The provincial government and Ontario’s used car dealers are attempting to reach a compromise in regards to the new Drive Clean emissions regulations, which the dealers say are hindering sales.
Other critics, meanwhile, are suggesting the Drive Clean program has done little to curb emissions and should be scrapped, altogether.
The government has maintained that an emissions test is required when buying or selling used vehicles with a model year older than the current year.
The province’s Used Car Dealers Association (UCDA) wants a full exemption from testing vehicles less than seven years of age.
As of Jan. 1, Drive Clean began requiring an on-board diagnostic testing method that can only test vehicles built since 1998. Vehicles built from 1988 to 1997, which had previously experienced a failure rate of 11 per cent to 31 per cent, now appear to face less stringent emission limits than they had previously.
As well, the new computer system has caught most dealerships flat-footed and without the proper equipment. To compensate for this, the government provided alternate rules, wherein a vehicle must be parked for eight hours before the engine is started and allowed to idle in drive for 2 1/2 minutes with the air conditioning and rear defroster on.
When the A/C and the rear defroster have been turned off, the vehicle is required to be driven at highway speeds for 10 minutes and 20 minutes in stop-and-go traffic before being given an emissions test. The regulations have proven to be a major headache for dealers.Not only do they have to undergo a timeconsuming operation, the procedure has also resulted in vehicles failing the test when there is no logical reason why they should.
“We’ve been having an awful time with it,” said Danny Brackett, dealer principal at MacMaster Buick GMC. “At the end of the day, it’s only causing more confusion and is ultimately costing the consumer more.”
To illustrate the problems his dealership is having with the latest emission tests, Mr. Brackett pointed to an example where a customer changed his mind about a 2012 vehicle he purchased this year and wished to trade up to one with a leather interior.
The car he originally purchased, which had only 78 kilometres on it, was put through the emissions test and failed. “There was nothing wrong with it,” said Mr. Brackett, adding that the dealership had similar problems with two other 2012 vehicles.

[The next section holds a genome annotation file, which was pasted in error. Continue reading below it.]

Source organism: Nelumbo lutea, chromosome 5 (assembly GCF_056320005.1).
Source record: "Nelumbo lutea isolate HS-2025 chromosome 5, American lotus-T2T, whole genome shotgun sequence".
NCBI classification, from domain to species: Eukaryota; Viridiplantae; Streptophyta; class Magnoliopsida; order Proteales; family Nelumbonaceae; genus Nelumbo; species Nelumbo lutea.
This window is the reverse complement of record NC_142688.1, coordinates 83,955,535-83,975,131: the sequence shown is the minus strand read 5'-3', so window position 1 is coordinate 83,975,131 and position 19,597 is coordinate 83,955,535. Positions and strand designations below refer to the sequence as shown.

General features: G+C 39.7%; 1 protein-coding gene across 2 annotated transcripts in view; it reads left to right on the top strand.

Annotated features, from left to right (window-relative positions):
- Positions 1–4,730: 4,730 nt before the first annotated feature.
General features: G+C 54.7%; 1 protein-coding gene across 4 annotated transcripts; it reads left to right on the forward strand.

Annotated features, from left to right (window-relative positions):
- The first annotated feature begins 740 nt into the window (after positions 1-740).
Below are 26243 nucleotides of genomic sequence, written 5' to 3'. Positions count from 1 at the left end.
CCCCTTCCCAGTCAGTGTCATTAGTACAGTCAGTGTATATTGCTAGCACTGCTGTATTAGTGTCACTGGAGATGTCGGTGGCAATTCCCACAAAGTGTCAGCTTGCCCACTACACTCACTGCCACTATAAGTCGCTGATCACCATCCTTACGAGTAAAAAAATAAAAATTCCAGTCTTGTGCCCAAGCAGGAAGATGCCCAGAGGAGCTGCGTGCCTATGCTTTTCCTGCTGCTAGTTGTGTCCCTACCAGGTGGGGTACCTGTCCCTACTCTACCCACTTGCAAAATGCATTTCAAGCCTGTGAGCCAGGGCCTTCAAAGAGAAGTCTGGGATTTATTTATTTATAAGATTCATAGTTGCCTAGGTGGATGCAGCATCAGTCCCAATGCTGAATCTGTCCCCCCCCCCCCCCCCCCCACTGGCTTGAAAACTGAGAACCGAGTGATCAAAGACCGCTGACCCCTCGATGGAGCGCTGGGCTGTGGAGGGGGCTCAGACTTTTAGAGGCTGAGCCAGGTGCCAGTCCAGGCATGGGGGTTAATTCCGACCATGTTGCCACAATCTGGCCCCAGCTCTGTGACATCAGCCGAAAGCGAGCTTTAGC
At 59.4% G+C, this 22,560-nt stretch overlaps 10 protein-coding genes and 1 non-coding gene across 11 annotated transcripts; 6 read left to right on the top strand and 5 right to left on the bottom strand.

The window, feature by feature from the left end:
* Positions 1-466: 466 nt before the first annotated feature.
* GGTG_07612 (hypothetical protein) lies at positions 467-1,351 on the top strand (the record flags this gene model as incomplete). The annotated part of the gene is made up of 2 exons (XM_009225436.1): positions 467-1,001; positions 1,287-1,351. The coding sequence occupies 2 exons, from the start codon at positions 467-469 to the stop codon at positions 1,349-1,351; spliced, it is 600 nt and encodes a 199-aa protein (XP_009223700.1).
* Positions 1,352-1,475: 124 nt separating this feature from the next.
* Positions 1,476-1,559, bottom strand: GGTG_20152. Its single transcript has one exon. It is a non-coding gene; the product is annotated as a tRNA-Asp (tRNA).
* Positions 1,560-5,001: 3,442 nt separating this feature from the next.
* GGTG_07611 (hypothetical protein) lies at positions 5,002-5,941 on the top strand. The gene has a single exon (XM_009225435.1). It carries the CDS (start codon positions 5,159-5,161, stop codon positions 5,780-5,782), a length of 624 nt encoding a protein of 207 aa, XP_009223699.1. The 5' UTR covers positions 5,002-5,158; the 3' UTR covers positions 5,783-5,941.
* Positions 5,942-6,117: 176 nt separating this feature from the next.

He also expressed his concern that the new systems causes delays in delivery of vehicles that could undermine the customer’s confidence in the dealer.
In a memo to dealers last week, the UCDA said it had met with the Ministry of the Environment and said the two sides had reached what the association described as “a temporary fix.” Under the new agreement, if a vehicle fails for “readiness”, dealers will be asked to drive it another 30 km, not disconnect the battery or ‘clear’ codes and bring the vehicle back for a retest after 24 hours.
As long as the vehicle shows no additional “not ready” monitors, a retest can then be performed.
If the vehicle fails a second time for not being “ready”, it can then undergo a twospeed idle test or a diesel visual-smoke pass. Most vehicles will pass, as they did under the old test.
“In other words,” the UCDA wrote, “there is now a fix in place that will help ensure you can deliver a vehicle within a day or two in a worst case scenario.”
The entire Drive Clean program, introduced by the Mike Harris government 13 years ago, has come under attack by critics who contend it is a government “cash grab.” An emissions test costs $35, plus HST. Under the new system, Mr. Brackett pointed out, some vehicles have required three or four tests. “The new Ontario Drive Clean equipment is not working as originally advertised as a more efficient, hassle-free way to test vehicle emissions,” said Todd Bourgon, executive director of the Trillium Auto Dealers Association, in a press release. “The new equipment and process is choking auto sales and becoming a massive waste of time and money for dealers and consumers.”
Bob Fines, dealer principal of Fines Ford Lincoln in Bolton, said the due diligence manufacturers exercise when it comes to emissioncontrols greatly reduces the necessity of the Drive Clean program. He noted that there are state-of-the-art carbon dioxide detectors in the dealership’s service bays. “Very seldom does a vehicle running in the shop trigger it, because (later model) vehicles are so clean.” He also said that the customers, themselves, police vehicle’s emission performance and added that there are extensive warranties in place when it comes to emission controls equipment. “There are a lot of things in place to protect both the consumers and the environment, without the need” (for Drive Clean).
Written by Dan Pelton